First tip: try not to laugh outloud. We all know that the last thing you want to talk about on your vacation is school, especially at this stage in the semester.

But your family wants desperately to relate to you and probably doesn’t always know what to say to an intelligent, confident 20 something, so try to be nice when you answer.

A. Fird one thing you like about one class that you know would be interesting to the relative that asked and talk about that thing.

Maybe you won’t be too triggered if you don’t have to talk about the 10 page research paper you haven’t started yet because you’re at dinner with your family. Don’t give an overview, narrow it down,. Especially since your family might not understand what you’re studying.

B. “How are YOUR classes this semester, (insert name of relative)?”

It’s cheeky, but it can deflect the conversation. Until Uncle Bob explains that he’s gone back to finish his associates and tells you about his gen ed philosophy class.

C. “I’m dying.”

Sometimes, honesty is the best policy. This can at least get a giggle out of your family when the conversation is directed at you.

When did you get that?

hen someone in your family would bring up your new piercing or tattoo. But inevitably, it will catch you off guard, especially if you planned to hide it.

A. Tell them all about it!

If you have a cool family that likes body modifications, celebrate that. Maybe you can set a date to get matching tats with your second cousin next time.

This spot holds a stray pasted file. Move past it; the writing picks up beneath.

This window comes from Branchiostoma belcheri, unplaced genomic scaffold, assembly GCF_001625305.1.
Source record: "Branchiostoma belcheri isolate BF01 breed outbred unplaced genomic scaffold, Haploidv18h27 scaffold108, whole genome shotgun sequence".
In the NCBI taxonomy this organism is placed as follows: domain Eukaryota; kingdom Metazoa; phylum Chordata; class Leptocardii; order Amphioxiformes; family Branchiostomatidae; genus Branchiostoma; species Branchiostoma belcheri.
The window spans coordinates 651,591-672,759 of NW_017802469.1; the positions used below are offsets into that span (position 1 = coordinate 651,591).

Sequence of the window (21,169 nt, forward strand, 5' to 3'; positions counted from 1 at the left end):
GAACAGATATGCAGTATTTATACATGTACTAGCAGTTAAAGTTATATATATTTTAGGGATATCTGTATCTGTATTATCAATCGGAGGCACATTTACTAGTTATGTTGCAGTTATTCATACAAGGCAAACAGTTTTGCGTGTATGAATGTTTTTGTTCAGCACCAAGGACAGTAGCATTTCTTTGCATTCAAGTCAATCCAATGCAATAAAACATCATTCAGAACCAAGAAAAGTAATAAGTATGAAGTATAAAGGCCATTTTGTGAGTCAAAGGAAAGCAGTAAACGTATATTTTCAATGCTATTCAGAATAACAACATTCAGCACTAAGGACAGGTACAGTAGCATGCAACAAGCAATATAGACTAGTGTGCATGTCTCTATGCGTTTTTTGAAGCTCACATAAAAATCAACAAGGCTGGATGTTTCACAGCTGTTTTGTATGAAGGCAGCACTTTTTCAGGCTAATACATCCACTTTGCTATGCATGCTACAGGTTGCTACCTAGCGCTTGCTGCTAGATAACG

B. “I’m trying it out.”

You weren’t planning for your septum to accidentally flip out, or your sleeve rolled up too high and now your ultra conservative family has seen how your liberal arts education has corrupted you. Remind them that piercings can be taken out and that they’re getting better lazer treatments for unwanted tattoos. Remind them that it’s ultimately your body and you have exclusive right to what you use your body for.

C. “And there’s more where that came from!”

Acknowledge to your family openly that Satan has claimed you and you have no regrets about your various body modifications. Heck,. next Thanksgiving, you’ll show up with your head shaved and a pentagram necklace.

*Something about Trump, Weinstein, guns, terrorism, etc.*

Run. Just run. No matter what you say about politics, you will be wrong according to someone in your family. If you want to get out alive, don’t bring it up, avoid direct questions about polticis, and don’t be involved in discussion. There will be blood and you’ve still got finals to get back to.

Ultimately, Thanksgiving exists as a designated time for you to spend “quality time” with people  that you hate for the rest of the year. But it doesn’t have to be. Try to find the qualities about your bigoted aunt that you enjoy, and work towards respecting your grandpa even  if he doesn’t respect you. Because each of those people, in their own sick, twisted ways, loves you.

You can and will survive Thanksgiving. Well, depending on if you sign up for the Turkey Tot 5K or not.

We hope these tips helped a bit, and happy holidays from The Mirror staff!